A History of Conversion to Islam in the United States, Volume 2
The African American Islamic Renaissance, 1920-1975
Series: Muslim Minorities
- ISBN: 9789004353145
- Published By: BRILL
- Published: October 2017
With A History of Conversion to Islam in the United States, Volume 2: The African American Islamic Renaissance, 1920-1975, Patrick D. Bowen has authored a remarkable contribution to African American religious studies. This book intends to offer a corrective to the bulk of scholarship on African American Islam to date. In their attempts to explain “the attractiveness of Islam in the black community,” scholars have often concentrated on “the charisma of prominent Muslim figures or … the ‘political’ motivations of the converts,” (1). Bowen acknowledges the importance of these elements, but also takes a closer look at the ways in which black Muslim leaders drew from the rich symbolic and cultural reservoir of black folk religion to appeal to their audience.
Central to this narrative are the concepts of deterritorialization and reterritorialization, which Bowen skillfully employs to illustrate the evolving appeal of Islam. At distinct moments in the history of the African American Islamic Renaissance (AAIR), Islam has been both deterritorialized (freed from certain boundaries of historical and orthodox Islam) and reterritorialized (imbued with black religious themes), rendering it legible and appealing to African Americans. Although there were some African-origin Muslims present in North America before the AAIR, their numbers were far fewer than is often imagined, and Islam was not gaining ground among African Americans until the onset of the AAIR. Bowen claims that the conditions necessary for widespread conversion simply did not occur until the years following World War I, when a number of innovative individuals began weaving elements of Islamic identity together with themes from “slave religion” such as the red flag. As he observes, “The dramatic transformation that African American religious culture would have to go through for the AAIR to come about,” (19) was essentially a process of coming to believe that “many of the stories and practices [African Americans] already knew were actually Islamic,” (7).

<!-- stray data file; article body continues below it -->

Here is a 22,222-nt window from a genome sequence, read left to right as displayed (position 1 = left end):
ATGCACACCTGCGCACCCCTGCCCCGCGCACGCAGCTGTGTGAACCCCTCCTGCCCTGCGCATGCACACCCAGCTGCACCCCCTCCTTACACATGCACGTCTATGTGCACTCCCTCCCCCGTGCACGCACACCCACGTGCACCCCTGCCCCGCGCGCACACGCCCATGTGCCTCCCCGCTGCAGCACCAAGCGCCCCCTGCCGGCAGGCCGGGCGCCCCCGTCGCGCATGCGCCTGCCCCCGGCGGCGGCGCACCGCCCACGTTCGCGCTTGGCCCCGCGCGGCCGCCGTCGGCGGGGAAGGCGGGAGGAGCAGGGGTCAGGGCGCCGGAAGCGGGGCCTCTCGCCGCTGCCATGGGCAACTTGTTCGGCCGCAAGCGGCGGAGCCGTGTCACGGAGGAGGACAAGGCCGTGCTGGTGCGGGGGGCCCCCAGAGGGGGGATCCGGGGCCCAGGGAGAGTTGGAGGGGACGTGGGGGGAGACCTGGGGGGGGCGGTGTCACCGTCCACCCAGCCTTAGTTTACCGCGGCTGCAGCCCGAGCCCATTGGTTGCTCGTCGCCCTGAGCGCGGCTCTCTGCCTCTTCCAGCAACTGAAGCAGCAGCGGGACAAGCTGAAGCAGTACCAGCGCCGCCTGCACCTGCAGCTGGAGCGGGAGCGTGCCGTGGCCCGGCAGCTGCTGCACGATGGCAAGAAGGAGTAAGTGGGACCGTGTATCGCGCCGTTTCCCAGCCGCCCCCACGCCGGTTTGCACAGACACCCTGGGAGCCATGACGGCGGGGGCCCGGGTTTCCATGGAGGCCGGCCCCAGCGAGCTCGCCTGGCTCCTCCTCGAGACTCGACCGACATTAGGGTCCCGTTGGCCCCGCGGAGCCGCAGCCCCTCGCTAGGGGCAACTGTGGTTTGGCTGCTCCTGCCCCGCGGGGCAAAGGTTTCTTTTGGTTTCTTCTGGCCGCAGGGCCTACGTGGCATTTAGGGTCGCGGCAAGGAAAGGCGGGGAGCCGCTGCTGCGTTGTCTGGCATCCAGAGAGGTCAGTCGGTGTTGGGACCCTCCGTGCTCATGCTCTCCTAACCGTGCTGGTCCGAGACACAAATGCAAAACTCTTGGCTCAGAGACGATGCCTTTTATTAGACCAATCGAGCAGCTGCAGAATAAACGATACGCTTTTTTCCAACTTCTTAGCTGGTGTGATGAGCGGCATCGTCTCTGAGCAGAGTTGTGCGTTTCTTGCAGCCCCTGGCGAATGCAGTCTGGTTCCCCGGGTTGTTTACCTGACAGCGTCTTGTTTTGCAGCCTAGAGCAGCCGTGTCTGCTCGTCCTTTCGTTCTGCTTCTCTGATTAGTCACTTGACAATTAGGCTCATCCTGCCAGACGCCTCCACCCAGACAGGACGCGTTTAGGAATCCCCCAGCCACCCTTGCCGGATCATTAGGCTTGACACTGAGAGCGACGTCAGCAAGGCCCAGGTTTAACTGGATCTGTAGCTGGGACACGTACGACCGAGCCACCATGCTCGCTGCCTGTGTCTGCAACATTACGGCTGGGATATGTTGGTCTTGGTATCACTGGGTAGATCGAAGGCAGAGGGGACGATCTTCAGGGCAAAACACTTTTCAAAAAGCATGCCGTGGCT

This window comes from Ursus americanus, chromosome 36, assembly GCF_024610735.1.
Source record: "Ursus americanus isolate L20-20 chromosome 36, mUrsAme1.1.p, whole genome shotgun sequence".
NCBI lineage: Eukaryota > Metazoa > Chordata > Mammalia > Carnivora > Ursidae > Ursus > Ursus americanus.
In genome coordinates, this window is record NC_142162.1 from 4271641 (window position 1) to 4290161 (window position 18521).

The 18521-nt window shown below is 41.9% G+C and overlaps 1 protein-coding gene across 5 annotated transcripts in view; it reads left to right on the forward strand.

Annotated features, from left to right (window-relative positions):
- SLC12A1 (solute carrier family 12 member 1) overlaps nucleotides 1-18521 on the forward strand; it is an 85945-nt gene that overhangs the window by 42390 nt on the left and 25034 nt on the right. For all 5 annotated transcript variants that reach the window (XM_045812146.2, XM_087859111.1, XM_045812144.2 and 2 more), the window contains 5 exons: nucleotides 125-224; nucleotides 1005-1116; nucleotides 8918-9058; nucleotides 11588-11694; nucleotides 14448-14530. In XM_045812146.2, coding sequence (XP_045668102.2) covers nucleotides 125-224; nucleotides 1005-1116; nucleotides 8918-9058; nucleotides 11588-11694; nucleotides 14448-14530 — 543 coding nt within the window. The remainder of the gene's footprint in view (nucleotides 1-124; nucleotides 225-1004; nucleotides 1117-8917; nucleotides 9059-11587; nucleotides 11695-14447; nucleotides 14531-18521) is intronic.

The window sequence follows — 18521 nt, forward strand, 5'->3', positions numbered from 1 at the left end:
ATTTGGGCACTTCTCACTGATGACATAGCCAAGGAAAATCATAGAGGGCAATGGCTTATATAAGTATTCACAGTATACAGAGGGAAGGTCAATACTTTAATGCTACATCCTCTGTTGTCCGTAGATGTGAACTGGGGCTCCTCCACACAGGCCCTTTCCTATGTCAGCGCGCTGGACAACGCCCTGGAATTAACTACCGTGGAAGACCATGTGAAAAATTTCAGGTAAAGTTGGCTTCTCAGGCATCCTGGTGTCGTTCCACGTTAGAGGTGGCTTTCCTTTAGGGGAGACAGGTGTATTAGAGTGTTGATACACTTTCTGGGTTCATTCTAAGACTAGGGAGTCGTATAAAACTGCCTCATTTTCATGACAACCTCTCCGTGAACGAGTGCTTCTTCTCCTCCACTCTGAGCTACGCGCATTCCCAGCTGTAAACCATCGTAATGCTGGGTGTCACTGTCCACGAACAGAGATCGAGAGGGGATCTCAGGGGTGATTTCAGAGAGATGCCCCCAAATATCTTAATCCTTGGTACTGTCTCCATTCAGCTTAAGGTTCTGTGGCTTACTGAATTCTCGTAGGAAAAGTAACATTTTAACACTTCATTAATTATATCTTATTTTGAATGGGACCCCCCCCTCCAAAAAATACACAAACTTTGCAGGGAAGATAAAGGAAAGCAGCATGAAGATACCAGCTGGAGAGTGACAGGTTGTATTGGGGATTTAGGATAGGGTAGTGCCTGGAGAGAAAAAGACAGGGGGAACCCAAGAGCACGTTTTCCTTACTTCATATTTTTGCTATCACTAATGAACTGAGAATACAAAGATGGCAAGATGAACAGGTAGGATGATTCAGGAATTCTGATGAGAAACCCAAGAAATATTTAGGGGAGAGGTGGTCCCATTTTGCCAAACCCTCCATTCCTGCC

This book primarily discusses the period from 1920-1975, during which the AAIR took place, yet part 1 jumps back , covering the years 1619-1919 and laying the groundwork for Bowen’s arguments. He uses this portion to explain the evolution of black folk religion and to highlight the development of certain symbols and practices that later appeared in the teachings of Noble Drew Ali and others similar to him. Part 2 (The Years 1920-1945) forms the bulk of the text, and throughout its eight chapters Bowen presents a thorough account of the many individuals and groups who contributed to a reterritorialization of Islam as a locus for claims of African American identity, knowledge, and practice. In part 3 (The Years 1945-1975), Bowen guides the reader through the rebirth and rise of the Nation of Islam as well as the trajectory of many smaller Islamic groups. These final six chapters explain how Islam eventually reached its “fullest reterritorialization” after which Islam became deeply entwined in African American religious and cultural life such that its influence extended throughout black America far beyond those who self-identified as Muslims. Throughout the three parts, Bowen uses theories and methods from both history and sociology to draw important conclusions. For example, he convincingly argues that, in many cases, tapping into pre-existing networks of potential religious consumers was a crucial strategy for recruitment to AAIR groups.